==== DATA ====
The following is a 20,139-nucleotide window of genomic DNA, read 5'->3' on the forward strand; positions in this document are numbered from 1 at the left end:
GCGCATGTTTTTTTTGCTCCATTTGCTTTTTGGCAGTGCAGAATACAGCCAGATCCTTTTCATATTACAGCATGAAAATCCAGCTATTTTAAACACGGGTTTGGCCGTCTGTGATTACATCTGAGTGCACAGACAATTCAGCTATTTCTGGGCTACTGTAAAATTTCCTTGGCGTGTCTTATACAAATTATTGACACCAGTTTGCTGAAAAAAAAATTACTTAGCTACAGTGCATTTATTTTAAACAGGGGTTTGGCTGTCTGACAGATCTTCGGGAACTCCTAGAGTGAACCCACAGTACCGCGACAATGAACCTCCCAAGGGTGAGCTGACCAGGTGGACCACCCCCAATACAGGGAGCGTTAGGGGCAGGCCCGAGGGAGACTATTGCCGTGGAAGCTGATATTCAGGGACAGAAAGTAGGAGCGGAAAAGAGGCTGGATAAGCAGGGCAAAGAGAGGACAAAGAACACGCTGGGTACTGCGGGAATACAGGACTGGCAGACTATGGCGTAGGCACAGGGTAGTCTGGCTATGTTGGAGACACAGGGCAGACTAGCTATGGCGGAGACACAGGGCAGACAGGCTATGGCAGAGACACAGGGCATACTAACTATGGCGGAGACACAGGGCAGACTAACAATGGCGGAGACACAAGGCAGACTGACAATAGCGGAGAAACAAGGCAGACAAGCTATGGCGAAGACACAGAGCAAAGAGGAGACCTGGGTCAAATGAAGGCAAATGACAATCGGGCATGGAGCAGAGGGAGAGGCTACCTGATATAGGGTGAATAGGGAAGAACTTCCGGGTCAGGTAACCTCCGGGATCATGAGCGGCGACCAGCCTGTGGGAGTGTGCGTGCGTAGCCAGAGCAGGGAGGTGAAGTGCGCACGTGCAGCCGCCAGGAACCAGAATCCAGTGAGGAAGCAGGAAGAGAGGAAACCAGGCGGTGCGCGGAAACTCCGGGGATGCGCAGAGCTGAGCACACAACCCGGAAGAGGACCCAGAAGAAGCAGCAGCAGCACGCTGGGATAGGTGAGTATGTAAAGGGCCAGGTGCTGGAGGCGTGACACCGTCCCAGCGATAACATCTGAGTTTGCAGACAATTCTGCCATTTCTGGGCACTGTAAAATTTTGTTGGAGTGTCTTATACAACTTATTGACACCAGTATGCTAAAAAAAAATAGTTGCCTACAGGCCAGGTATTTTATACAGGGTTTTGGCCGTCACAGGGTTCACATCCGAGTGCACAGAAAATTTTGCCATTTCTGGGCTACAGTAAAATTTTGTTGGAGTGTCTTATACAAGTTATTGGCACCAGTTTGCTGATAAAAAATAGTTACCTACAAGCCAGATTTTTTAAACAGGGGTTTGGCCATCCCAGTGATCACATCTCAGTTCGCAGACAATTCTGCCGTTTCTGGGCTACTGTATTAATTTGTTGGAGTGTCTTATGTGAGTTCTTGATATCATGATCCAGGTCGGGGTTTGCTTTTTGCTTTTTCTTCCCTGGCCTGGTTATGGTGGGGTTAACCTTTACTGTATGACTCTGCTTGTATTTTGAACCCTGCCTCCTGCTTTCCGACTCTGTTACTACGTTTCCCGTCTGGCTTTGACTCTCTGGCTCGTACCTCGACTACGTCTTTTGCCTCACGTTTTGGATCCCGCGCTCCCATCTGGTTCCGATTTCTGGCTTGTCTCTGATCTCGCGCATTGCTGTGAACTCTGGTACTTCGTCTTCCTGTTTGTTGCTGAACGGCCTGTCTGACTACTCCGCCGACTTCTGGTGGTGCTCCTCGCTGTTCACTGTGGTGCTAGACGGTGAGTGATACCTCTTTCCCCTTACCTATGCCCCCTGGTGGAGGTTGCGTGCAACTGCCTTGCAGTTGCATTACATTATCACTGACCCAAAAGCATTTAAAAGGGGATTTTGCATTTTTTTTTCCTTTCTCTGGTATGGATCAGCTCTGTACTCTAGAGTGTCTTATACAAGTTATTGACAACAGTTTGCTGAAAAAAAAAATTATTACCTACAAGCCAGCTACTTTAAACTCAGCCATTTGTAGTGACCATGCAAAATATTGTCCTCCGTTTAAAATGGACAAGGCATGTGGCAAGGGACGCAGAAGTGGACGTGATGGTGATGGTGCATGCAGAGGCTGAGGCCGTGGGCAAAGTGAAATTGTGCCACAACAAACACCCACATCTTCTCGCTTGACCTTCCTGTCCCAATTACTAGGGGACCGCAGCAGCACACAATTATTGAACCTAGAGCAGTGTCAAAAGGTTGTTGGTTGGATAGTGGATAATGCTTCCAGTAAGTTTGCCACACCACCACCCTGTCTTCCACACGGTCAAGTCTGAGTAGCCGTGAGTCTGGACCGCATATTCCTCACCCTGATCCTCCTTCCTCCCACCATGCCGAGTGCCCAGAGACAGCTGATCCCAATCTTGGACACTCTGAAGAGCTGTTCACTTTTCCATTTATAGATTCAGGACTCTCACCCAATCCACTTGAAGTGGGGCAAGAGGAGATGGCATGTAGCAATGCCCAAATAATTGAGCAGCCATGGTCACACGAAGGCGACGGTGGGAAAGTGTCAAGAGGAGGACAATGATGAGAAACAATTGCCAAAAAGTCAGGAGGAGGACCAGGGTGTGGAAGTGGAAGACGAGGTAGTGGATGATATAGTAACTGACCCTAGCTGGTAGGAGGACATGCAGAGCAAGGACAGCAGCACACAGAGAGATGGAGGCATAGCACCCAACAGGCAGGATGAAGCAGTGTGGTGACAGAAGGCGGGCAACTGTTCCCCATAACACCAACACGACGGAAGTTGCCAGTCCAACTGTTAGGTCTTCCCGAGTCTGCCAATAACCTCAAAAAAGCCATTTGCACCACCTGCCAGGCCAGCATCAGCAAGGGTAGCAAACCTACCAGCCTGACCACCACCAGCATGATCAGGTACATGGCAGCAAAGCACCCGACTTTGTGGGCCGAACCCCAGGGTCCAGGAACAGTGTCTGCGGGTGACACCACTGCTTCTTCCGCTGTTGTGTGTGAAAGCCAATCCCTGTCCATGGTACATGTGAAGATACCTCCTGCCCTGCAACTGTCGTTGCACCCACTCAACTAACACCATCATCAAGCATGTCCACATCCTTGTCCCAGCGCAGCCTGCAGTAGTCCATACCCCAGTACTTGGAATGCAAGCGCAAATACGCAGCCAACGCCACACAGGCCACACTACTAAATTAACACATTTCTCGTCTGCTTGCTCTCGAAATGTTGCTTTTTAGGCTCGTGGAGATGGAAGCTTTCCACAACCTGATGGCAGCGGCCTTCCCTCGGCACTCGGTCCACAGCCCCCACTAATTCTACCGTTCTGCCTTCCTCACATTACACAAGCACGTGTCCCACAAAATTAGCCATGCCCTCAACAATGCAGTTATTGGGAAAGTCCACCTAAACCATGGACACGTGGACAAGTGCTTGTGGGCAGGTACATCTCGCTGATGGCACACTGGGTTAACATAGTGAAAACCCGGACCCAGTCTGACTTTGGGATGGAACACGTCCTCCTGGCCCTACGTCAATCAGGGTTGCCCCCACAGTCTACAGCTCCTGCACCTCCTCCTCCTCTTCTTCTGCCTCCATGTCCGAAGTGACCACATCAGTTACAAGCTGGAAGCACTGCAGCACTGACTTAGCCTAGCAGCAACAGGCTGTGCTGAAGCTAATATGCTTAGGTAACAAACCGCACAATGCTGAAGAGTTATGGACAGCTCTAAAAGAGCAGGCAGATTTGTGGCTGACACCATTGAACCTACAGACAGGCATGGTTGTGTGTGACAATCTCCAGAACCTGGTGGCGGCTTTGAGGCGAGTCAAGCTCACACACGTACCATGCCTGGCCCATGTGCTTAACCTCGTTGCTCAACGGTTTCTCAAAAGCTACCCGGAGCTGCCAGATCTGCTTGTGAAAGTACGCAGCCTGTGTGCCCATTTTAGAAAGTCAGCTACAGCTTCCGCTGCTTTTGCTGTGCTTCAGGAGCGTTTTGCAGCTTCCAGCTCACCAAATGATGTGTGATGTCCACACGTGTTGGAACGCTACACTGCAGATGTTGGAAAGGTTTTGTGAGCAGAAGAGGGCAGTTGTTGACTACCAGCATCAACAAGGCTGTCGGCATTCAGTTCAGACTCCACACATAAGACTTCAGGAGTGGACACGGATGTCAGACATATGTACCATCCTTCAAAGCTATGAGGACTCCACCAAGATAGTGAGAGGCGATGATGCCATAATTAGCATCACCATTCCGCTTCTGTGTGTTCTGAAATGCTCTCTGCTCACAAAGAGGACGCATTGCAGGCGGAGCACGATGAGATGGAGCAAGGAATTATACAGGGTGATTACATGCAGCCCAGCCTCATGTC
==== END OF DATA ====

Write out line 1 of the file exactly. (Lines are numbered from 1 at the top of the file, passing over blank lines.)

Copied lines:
The following is a 20,139-nucleotide window of genomic DNA, read 5'->3' on the forward strand; positions in this document are numbered from 1 at the left end: